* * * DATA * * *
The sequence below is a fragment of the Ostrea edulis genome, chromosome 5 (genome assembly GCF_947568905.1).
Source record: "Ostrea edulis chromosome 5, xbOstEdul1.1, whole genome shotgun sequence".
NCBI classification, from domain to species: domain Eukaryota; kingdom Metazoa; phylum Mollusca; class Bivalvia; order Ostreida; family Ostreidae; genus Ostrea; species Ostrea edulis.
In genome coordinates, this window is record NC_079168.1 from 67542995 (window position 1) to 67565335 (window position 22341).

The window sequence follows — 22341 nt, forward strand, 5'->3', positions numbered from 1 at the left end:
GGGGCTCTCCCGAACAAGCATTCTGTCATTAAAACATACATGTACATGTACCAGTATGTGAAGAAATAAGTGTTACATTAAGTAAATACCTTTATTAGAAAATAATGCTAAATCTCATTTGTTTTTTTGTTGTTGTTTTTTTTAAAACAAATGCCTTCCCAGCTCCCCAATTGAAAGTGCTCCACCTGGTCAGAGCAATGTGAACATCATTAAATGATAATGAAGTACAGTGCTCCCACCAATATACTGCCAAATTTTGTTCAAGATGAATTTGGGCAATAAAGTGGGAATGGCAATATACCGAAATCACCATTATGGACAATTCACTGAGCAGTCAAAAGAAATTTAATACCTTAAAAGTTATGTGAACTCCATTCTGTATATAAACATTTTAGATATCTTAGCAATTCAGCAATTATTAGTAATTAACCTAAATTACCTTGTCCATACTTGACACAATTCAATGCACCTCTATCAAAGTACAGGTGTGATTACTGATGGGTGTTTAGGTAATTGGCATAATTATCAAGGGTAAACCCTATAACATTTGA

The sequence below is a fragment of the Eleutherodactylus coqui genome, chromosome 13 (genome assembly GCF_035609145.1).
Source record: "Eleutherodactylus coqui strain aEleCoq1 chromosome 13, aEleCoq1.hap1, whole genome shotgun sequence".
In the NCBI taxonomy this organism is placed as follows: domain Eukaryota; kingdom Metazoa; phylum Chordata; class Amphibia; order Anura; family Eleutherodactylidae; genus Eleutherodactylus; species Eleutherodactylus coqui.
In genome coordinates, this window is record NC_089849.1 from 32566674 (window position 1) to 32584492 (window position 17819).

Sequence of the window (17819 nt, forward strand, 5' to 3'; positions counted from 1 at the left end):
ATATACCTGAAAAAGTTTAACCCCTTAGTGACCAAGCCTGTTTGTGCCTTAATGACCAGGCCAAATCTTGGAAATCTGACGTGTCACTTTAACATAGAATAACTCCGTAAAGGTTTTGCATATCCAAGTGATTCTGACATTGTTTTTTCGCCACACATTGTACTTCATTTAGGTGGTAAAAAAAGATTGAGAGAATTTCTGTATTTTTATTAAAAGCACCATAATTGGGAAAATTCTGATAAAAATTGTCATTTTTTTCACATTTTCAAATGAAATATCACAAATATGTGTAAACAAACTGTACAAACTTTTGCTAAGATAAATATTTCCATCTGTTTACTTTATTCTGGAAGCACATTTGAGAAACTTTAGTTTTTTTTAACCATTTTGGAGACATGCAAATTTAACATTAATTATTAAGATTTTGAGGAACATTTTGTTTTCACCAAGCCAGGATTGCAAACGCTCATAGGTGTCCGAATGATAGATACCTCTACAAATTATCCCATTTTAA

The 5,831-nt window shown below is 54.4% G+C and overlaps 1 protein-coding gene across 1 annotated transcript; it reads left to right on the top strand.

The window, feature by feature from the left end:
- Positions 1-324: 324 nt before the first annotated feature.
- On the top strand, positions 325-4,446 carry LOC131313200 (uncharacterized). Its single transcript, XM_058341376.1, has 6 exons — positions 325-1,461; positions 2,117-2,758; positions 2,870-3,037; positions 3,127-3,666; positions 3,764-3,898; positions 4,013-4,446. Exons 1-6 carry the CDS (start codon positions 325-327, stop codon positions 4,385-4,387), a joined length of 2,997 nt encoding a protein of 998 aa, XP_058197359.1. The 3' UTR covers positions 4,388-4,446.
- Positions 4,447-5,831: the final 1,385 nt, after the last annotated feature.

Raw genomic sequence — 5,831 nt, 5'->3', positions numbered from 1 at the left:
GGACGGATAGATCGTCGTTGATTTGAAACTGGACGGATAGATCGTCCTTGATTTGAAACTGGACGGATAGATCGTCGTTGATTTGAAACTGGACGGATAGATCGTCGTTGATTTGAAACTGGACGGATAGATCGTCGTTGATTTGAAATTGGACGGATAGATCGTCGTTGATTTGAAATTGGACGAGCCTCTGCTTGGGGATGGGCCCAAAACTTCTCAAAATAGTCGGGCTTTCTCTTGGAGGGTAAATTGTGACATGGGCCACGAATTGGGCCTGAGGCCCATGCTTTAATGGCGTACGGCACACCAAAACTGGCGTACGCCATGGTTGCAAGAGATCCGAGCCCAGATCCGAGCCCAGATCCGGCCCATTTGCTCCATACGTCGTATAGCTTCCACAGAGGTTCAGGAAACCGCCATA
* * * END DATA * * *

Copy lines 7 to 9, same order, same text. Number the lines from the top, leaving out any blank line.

The sequence below is a fragment of the Eleutherodactylus coqui genome, chromosome 13 (genome assembly GCF_035609145.1).
Source record: "Eleutherodactylus coqui strain aEleCoq1 chromosome 13, aEleCoq1.hap1, whole genome shotgun sequence".
In the NCBI taxonomy this organism is placed as follows: domain Eukaryota; kingdom Metazoa; phylum Chordata; class Amphibia; order Anura; family Eleutherodactylidae; genus Eleutherodactylus; species Eleutherodactylus coqui.